It’s important to note that not everyone subscribes to the exact same system of ethics, so I’m going to do my best to avoid pointing fingers at specific companies in this article. Instead, I’m going to try to use hypothetical examples that use extreme moral and ethical standards so that the difference is clear cut, like the one above.

So, what’s the problem here? It makes sense to not buy products from companies who do things that morally and ethically disgust you.

The problem is that companies that cut moral and ethical corners can often produce products at a lower price than companies who do not cut such corners. In the diaper example above, MegaCorp isn’t having to deal with the expense of handling that chemical waste or providing adequate protection for their employees, which enables them to sell diapers at a lower price than Beautiful Babies.

This comes into conflict with many of the core principles of frugality and financial improvement. One of the best strategies for financial self-improvement is to seek out the maximum bang for the buck with every purchase in order to conserve your financial resources to get out of debt and build a better future, right?

So, imagine you’re a parent who is trying to do just that – build a better financial future for yourself and your children. You’re standing in the diaper aisle and the box of MegaCorp diapers costs half as much as the box of Beautiful Babies diapers.

Which do you buy?

It’s not easy because you’re feeling two different deeply held values smashing against each other. On the one hand, you want to put you and your family on the strongest financial path, so the low price on the MegaCorp diapers looks really tempting and the high price of Beautiful Babies diapers is worrisome. On the other hand, the behavior of MegaCorp disgusts you deeply and you feel as though you’re rewarding that behavior by buying that product, so the MegaCorp diapers take on a negative light, and you also want to reward the ethics of Beautiful Babies so they take on a more positive light.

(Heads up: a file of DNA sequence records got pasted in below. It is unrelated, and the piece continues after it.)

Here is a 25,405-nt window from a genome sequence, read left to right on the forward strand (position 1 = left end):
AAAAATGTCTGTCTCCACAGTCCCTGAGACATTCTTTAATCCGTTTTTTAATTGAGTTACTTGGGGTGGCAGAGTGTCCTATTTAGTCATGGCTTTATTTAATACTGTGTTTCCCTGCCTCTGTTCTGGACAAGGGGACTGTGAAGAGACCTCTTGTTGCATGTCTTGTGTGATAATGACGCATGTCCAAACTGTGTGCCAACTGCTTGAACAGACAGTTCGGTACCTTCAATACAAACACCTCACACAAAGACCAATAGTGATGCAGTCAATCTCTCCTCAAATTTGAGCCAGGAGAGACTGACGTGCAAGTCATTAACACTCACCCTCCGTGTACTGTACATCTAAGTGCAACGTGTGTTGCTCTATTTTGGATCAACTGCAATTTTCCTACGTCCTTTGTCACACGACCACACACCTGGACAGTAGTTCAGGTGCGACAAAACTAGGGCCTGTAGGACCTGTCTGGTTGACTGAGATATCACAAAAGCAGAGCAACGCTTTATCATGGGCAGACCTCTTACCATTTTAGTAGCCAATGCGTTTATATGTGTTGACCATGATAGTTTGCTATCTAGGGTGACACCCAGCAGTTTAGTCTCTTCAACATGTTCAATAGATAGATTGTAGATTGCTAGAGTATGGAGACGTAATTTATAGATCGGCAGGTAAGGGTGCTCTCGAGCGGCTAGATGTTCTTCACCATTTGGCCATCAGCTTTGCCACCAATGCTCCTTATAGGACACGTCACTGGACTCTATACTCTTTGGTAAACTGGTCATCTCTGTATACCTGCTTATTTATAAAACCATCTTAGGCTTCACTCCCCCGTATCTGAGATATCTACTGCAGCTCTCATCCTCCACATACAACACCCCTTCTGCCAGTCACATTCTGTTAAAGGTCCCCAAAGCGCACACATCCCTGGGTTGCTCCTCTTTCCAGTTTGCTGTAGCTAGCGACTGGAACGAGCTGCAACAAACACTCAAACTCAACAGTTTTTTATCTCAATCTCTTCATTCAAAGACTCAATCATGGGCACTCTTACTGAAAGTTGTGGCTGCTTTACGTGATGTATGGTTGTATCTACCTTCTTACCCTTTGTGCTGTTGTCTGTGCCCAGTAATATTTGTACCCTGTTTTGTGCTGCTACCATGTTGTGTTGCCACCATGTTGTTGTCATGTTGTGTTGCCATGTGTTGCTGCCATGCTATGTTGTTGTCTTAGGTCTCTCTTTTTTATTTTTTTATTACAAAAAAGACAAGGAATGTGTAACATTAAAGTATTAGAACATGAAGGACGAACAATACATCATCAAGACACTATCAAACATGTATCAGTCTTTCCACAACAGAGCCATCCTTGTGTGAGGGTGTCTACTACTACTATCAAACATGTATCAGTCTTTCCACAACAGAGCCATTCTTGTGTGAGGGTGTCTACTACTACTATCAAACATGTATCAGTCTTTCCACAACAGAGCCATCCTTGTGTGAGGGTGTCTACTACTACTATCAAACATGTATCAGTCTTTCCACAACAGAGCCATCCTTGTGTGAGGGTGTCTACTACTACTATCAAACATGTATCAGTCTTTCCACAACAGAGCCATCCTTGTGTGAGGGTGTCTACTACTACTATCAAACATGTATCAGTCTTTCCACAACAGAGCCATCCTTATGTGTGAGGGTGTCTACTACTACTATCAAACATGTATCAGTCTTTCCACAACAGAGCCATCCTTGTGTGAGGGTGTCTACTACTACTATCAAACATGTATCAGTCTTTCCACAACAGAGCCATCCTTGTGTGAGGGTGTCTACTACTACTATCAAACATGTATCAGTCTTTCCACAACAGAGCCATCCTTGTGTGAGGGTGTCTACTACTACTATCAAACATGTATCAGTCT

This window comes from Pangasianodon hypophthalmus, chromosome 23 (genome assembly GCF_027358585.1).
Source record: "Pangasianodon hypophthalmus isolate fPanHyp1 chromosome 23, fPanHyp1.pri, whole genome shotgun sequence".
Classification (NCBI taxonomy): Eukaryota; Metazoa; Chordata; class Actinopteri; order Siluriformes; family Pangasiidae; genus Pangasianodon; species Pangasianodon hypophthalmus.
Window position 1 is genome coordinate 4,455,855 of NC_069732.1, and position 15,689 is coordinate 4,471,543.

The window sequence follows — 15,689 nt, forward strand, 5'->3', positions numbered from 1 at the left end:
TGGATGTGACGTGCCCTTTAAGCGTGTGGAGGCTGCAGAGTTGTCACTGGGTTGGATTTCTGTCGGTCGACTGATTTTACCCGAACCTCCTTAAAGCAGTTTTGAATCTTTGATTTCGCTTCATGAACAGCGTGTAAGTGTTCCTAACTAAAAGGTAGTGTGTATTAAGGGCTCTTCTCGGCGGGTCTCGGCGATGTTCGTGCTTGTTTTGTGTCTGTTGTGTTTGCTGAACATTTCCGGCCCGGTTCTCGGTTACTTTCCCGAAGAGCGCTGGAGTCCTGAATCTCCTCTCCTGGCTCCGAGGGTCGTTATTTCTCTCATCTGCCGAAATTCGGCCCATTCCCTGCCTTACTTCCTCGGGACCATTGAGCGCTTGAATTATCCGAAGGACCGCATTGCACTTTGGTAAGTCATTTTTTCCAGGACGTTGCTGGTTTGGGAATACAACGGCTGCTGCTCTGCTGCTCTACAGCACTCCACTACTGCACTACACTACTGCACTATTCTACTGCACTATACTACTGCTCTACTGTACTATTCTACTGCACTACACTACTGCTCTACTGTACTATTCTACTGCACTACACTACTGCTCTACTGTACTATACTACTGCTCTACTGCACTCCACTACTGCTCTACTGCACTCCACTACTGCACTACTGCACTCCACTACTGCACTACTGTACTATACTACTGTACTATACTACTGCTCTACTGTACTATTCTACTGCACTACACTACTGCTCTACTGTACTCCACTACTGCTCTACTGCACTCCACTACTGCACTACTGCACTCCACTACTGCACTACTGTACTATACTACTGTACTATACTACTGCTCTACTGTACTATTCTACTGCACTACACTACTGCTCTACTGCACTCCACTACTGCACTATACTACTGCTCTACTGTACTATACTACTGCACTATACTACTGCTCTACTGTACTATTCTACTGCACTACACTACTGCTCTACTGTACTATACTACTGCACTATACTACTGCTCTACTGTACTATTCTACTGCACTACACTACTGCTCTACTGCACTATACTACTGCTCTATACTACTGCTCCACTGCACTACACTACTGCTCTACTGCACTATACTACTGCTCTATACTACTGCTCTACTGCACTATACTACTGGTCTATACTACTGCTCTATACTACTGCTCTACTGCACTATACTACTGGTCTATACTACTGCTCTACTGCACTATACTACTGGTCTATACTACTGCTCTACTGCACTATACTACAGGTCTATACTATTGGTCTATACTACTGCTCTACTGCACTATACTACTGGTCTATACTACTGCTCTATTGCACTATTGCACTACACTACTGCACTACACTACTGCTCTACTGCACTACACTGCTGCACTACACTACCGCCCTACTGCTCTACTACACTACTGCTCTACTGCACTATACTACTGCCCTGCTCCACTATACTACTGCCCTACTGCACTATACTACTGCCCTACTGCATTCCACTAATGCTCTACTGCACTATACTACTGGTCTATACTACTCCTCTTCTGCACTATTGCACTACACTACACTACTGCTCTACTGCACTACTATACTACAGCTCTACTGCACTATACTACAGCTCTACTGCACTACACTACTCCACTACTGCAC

It’s an issue that anyone with a social conscience eventually deals with, and if you’re also invested in your financial future, you’re going to deal with it over and over again.

How do you resolve it? It’s not easy, I can say that for sure. It’s something I’ve struggled with many, many times over the last several years as I try to make purchases that simultaneously make financial sense and align well with my values.

Here are some of the strategies that I use.

Think Deeply About Your Values and Define a Few Very Clear Ethical Rules

Let’s say, hypothetically, that you’re upset by the notions of sweatshop labor and of chemical dumping into rivers. Those are two things that upset you deeply because you value paying people fair wages and keeping public resources clean.

Let’s say one company is known to be dumping several tons of industrial waste a year into a river just upstream of a major American city. Their primary competitor, on the other hand, keeps their factory clean, but it’s an overseas factory employing workers for $1 an hour under cramped conditions without proper safety gear.

Which company’s products do you buy if you have to buy one?

It’s not easy, is it? If you really care about both of those values, both companies might seem repugnant.

That’s part of the challenge of ethical consumption. Every single company in the world is likely doing something that you would ethically disagree with. Maybe they’re not paying their workers adequately. Maybe they’re not trading with their supply chain fairly. Maybe their factories produce a lot of waste. Maybe their factories run on unclean energy. Maybe their products feature a lot of wasteful packaging. Maybe they have hiring practices that you don’t like. Maybe their board of directors/CEO/president are involved, collectively or individually, with political causes that you disagree with.

Ethical consumption, in the end, means buying products from a company that is doing something that bothers you less than the behavior of another company. It’s going to be comparative, because no company is perfect.